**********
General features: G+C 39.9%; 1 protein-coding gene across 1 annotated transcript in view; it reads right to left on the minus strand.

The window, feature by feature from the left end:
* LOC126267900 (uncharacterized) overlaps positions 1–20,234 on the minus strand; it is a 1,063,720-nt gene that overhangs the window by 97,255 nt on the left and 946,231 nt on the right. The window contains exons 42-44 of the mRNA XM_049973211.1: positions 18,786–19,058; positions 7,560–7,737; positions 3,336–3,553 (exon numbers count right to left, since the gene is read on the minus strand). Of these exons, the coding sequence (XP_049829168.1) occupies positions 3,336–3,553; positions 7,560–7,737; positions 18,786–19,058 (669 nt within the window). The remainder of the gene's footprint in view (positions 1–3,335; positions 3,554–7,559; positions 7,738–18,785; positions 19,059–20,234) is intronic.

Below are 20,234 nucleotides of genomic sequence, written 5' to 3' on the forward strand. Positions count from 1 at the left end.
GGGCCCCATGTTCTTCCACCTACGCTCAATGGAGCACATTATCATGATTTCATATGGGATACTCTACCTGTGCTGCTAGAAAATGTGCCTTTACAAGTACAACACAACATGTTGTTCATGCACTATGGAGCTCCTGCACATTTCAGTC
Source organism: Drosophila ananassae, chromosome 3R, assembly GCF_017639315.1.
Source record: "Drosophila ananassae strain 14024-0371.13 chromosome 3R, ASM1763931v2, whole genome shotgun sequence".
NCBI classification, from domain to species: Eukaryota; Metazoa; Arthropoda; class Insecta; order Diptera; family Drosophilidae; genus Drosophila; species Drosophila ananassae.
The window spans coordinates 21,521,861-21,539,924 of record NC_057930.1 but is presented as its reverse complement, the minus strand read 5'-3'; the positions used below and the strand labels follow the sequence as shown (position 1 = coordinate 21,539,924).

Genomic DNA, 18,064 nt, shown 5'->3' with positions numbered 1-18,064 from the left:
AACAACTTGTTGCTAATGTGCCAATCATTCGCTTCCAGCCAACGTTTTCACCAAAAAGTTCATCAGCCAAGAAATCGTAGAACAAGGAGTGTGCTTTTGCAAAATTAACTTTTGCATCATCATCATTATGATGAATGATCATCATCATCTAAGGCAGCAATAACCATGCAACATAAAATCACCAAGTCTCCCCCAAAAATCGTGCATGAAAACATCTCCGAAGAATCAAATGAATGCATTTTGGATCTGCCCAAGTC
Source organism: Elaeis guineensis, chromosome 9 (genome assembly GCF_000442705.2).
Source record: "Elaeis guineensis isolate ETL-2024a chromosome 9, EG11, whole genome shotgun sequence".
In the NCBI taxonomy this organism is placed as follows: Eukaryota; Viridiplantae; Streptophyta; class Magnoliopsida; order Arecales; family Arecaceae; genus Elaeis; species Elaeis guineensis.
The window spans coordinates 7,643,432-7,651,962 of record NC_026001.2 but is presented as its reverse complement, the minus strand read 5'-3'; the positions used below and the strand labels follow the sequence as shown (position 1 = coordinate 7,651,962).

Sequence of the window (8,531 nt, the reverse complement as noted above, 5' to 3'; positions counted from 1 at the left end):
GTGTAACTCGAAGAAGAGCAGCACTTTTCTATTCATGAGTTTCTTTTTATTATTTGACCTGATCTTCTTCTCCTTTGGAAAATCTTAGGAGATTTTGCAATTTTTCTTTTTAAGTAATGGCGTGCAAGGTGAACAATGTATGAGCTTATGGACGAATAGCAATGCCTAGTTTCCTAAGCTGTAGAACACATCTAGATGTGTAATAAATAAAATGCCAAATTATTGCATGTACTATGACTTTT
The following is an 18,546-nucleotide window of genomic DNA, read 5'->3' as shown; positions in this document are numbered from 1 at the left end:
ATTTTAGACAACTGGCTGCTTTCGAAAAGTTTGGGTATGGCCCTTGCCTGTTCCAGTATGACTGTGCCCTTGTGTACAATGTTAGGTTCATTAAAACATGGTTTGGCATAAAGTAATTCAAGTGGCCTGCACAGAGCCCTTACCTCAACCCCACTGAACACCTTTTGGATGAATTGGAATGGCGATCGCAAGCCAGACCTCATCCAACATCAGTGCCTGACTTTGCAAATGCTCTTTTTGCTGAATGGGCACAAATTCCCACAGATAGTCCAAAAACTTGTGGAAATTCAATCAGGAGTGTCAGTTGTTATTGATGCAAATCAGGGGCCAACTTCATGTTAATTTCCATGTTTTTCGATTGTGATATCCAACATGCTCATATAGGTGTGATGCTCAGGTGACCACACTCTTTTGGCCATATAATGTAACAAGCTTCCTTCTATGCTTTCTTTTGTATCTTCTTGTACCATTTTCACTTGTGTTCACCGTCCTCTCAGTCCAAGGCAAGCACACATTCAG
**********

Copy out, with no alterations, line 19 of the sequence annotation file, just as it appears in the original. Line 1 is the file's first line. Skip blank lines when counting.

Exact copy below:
ATTTTAGACAACTGGCTGCTTTCGAAAAGTTTGGGTATGGCCCTTGCCTGTTCCAGTATGACTGTGCCCTTGTGTACAATGTTAGGTTCATTAAAACATGGTTTGGCATAAAGTAATTCAAGTGGCCTGCACAGAGCCCTTACCTCAACCCCACTGAACACCTTTTGGATGAATTGGAATGGCGATCGCAAGCCAGACCTCATCCAACATCAGTGCCTGACTTTGCAAATGCTCTTTTTGCTGAATGGGCACAAATTCCCACAGATAGTCCAAAAACTTGTGGAAATTCAATCAGGAGTGTCAGTTGTTATTGATGCAAATCAGGGGCCAACTTCATGTTAATTTCCATGTTTTTCGATTGTGATATCCAACATGCTCATATAGGTGTGATGCTCAGGTGACCACACTCTTTTGGCCATATAATGTAACAAGCTTCCTTCTATGCTTTCTTTTGTATCTTCTTGTACCATTTTCACTTGTGTTCACCGTCCTCTCAGTCCAAGGCAAGCACACATTCAG